How fast is fast enough for charging? Take our Twitter poll

EVgo charging station in Union City, California with resused BMW i3 battery backup

EVgo charging station in Union City, California with resused BMW i3 battery backup

Automakers are launching a race to build electric cars that can charge as fast filling a gas tank.

When the first electric cars launched in 2011, buyers and fans were clamoring for CHAdeMO fast charging that operates at about 50 kilowatts and could recharge a short-range electric car (to 80 percent capacity) in about a half hour.

When Tesla's first Superchargers opened in 2012, they seemed otherworldly with their ability to charge a long-range Tesla Model S to 80 percent capacity in about 30 minutes.

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Now that charging networks such as EVgo and Electrify America are installing 150- and 350-kw fast chargers, they make the Tesla Superchargers' 125-kw capacity seem puny (even though there are no cars on the road yet capable of charging at 350 kw or even 150 kw.)

At its recent electric-car deep-dive in Germany, Volkswagen announced that the solid-state batteries it is working on for 2025 will be able to charge at up to 400-kw—fast enough to recharge a 300-mile battery in the upcoming Porsche Taycan in less than 10 minutes. That's just a little longer than it takes to refill a gas tank.

That led us to wonder how fast our electric-car-driving Twitter followers think is fast enough.

For our Twitter poll this week, we asked: How fast is fast enough for fast charging?

Since current limits on battery technology dictate that no cars on the market today can accept a fast-charge beyond 80 percent of their battery capacity, we'll count that as a complete charge for purposes of this poll.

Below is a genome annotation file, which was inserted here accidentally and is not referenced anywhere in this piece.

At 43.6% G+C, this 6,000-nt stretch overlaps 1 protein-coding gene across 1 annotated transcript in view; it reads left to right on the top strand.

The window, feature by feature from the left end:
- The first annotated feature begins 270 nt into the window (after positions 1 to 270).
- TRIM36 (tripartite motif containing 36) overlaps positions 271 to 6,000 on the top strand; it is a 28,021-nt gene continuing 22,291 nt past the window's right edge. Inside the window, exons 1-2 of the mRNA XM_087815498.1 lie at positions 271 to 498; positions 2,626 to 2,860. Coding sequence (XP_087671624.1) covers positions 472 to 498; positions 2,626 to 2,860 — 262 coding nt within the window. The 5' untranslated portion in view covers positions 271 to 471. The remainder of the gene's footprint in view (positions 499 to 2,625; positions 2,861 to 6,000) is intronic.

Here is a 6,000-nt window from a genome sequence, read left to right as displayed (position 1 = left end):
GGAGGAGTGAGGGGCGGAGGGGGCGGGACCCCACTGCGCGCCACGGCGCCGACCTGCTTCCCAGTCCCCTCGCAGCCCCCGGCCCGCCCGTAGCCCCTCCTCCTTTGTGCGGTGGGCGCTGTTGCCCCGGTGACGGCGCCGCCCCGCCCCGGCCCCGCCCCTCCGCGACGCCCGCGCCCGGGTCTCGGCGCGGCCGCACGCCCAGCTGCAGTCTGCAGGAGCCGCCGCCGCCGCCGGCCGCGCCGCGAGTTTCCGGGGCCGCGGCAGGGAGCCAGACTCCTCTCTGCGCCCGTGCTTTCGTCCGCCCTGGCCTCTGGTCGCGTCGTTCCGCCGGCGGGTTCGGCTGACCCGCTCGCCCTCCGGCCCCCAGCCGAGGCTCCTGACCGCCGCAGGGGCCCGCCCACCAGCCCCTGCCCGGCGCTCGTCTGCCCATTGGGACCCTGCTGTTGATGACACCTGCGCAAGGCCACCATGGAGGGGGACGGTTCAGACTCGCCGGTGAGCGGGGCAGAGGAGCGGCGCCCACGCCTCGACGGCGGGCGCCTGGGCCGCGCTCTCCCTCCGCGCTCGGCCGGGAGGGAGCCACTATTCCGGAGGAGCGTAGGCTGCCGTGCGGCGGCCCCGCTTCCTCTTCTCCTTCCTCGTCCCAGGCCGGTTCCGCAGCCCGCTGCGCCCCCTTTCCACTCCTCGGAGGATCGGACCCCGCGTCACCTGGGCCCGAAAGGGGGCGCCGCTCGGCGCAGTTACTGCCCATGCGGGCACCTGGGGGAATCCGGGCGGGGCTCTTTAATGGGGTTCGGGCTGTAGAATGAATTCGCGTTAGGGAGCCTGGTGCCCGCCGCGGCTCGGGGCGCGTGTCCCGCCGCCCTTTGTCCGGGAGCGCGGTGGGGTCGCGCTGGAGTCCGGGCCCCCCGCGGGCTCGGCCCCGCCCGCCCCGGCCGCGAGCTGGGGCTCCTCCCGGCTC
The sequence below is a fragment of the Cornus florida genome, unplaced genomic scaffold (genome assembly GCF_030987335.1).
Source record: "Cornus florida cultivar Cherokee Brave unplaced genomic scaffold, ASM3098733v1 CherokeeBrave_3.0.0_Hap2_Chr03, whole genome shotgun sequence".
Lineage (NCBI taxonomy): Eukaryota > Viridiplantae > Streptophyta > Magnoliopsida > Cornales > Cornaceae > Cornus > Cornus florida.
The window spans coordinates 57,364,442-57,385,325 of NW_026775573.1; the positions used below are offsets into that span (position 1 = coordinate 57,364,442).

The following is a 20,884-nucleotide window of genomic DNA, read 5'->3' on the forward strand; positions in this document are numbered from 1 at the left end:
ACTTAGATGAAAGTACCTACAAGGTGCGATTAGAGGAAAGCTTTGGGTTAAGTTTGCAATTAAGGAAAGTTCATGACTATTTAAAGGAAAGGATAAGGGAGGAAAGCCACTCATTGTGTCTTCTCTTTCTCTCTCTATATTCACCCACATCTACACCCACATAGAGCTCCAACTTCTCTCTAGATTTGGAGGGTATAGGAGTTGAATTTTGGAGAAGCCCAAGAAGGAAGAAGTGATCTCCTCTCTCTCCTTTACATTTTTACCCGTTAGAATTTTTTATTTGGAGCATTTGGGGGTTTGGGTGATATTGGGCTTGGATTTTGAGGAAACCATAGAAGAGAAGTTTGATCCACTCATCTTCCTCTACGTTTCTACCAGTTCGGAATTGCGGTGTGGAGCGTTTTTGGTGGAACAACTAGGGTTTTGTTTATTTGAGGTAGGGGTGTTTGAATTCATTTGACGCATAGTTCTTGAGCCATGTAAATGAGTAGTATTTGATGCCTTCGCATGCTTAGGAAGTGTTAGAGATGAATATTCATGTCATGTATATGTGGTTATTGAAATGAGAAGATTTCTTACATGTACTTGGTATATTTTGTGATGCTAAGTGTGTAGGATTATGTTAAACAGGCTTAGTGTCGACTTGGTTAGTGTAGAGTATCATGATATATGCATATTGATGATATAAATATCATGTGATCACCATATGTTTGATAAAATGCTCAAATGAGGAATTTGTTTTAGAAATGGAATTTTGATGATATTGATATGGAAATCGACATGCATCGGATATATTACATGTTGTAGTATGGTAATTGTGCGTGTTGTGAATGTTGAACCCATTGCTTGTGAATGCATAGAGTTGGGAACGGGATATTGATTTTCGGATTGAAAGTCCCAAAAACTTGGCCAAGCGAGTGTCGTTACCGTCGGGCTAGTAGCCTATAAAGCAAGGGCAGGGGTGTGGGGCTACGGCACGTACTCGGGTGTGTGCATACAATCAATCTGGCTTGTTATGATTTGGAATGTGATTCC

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The choices include 30 minutes, roughly today's technology; 20 minutes, a little faster than today's technology; 15 minutes, as several automakers are claiming for 350-kw fast charges on cars with bigger, 300-mile batteries; and 10 minutes, a rounded estimate of the VW's claim for its fastest charging once its solid-state batteries arrive.

Rather than focus on what cars might use which technologies, though, we hope this poll will be more about how long drivers are willing to wait for a charge—and run whatever other errands they need—regardless of how big a battery or the power level of the charger they find.

As always, remember that our Twitter polls are unscientific, because we don't get a nationally representative sample size, and our respondents are self-selected.

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